A No-Tech Solution for Reducing Hospital Bed Turnaround Time

    • June 4, 2008

Intervention Title: A No-Tech Solution for Reducing Hospital Bed Turnaround Time – University Hospital; San Antonio, Texas

Goal: Improve patient flow by reducing inpatient bed clean-up and turnaround time.

Innovation: Staff developed a simple communication system between housekeeping and nurses by using jars with color-coded slips of paper that allowed staff to easily track beds that were available or that needed cleaning.

Result: This system improved efficiency and reduced bed turnover time at University Hospital in San Antonio (UHS) by 76 percent, down from a high of more than two hours and 40 minutes to a current average time of 40 minutes.

University Hospital
4520 Medical Drive
San Antonio, TX 78229
P: (210) 358-4000

From the C-Suite:

This simple innovation had a dramatic impact on our bed turnaround times at little to no cost. It has improved wait times, patient satisfaction and our operating efficiency. For hospitals and health systems struggling with heavy patient loads, limited budgets and no electronic bed tracking system, the red-light, green-light notification innovation should be seriously considered.

David Hnatow, M.D., F.A.A.E.M., F.A.C.E.P.
Medical Director, Emergency Center

Profile: University Hospital is a 400-bed facility in San Antonio, Texas, and is part of the public University Health System (UHS).

Clinical areas affected:

  • All hospital units with patient beds

Staff involved:

  • Housekeeping
  • Charge nurses and nursing staff

Timeline: One-week planning, consensus-building and implementation period

Contact: David Hnatow, M.D., F.A.A.E.M., F.A.C.E.P.Medical Director, Emergency Center David.Hnatow@uhs-sa.com P: (210) 358-2617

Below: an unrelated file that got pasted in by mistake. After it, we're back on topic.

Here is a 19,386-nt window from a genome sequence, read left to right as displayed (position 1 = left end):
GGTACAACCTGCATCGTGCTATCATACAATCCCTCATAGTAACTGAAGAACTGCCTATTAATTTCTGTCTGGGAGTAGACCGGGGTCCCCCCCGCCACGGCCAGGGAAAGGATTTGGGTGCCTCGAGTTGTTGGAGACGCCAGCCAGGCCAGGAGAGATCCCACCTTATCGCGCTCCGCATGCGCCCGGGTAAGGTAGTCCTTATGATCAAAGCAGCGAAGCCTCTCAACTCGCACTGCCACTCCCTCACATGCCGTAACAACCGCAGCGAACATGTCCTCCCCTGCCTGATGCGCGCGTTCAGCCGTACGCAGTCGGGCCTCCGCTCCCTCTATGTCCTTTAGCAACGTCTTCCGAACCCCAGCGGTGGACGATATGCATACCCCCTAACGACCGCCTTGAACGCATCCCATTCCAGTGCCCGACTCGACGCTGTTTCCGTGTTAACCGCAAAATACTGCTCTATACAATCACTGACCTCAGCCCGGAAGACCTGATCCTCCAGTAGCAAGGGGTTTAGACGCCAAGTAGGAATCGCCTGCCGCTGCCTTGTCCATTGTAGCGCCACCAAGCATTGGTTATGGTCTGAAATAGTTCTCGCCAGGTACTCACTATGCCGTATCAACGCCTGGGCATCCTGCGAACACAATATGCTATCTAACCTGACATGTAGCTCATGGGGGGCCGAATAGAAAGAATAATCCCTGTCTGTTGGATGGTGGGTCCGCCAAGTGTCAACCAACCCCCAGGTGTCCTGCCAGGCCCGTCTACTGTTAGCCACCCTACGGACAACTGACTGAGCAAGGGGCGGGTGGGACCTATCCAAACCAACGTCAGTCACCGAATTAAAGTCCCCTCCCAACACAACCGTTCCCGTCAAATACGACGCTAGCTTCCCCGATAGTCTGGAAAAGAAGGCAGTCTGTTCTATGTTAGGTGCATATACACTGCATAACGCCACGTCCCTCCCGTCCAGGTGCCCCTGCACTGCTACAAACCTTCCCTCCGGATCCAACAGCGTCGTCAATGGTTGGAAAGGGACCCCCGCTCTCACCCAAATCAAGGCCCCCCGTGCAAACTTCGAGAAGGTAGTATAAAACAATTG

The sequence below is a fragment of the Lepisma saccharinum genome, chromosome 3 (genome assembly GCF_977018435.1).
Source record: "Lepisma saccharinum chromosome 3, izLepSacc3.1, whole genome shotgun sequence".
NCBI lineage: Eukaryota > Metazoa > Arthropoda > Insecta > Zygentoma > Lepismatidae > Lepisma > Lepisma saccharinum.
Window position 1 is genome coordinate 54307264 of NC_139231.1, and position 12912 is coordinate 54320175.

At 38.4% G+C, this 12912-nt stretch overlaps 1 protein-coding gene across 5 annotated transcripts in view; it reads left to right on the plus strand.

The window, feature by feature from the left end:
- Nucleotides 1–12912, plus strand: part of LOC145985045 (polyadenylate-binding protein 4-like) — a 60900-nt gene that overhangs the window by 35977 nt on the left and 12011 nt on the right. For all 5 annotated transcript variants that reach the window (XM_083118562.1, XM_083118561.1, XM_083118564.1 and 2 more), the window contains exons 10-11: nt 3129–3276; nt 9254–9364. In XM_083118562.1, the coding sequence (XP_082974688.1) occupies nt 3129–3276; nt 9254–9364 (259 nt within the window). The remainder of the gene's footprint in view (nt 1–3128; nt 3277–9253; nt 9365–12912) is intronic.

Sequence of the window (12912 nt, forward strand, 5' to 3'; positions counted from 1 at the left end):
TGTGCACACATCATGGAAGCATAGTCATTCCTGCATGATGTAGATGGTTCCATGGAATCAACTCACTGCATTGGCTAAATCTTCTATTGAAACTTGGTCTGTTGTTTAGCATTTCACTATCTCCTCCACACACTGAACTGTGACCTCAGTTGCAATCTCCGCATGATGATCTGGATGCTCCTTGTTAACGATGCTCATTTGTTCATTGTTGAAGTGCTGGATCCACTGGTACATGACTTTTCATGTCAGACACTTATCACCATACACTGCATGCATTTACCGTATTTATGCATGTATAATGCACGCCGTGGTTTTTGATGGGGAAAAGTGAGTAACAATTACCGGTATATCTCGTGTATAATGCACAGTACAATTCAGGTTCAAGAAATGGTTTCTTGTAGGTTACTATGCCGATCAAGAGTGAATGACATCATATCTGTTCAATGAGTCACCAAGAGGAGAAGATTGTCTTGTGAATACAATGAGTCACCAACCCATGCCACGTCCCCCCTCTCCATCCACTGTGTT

Innovation implementation: For large hospitals operating at high capacity, it is essential that patient beds are maximized. Efficiently managing them keeps patient flow smooth and reduces overcrowding in other areas, especially the emergency department. But at many hospitals, communication delays and difficulties following patient discharge mean that dirty beds remain empty for extended periods of time.

Working to address this problem, a team at University Hospital in San Antonio implemented an extremely simple and effective visual communications system between the floor nurses and the housekeeping staff. Two jars were placed at the nurses' station—one to represent clean beds and one to represent dirty beds. Once a patient checked out, the nurse put a bright red slip of paper with the patient's room number into one of the jars. When housekeeping staff finished cleaning and preparing the room for an incoming patient, they removed the red slip from the first jar and put a green slip with the same room number in the second jar. The green slip in the jar served as a highly visible notice to the unit clerk that an open bed was available and ready to be filled.

The implementation and operation of this solution cut down on bed turnaround time for UHS more significantly than any other strategy tried by staff prior to the implementation of an electronic bed tracking system. Furthermore, its ease and dramatic impact received attention throughout the hospital and significantly helped build support for exploring other quality improvement efforts.

Advice and lessons learned:

  1. Look toward simplicity.
  2. Consult everyone.
  3. Celebrate success

Cost/benefit estimate: With negligible costs involved in setting up the jars and colored slips of paper, the hospital keeps operating at a high capacity, reducing the time that beds are empty and maximizing its resources.

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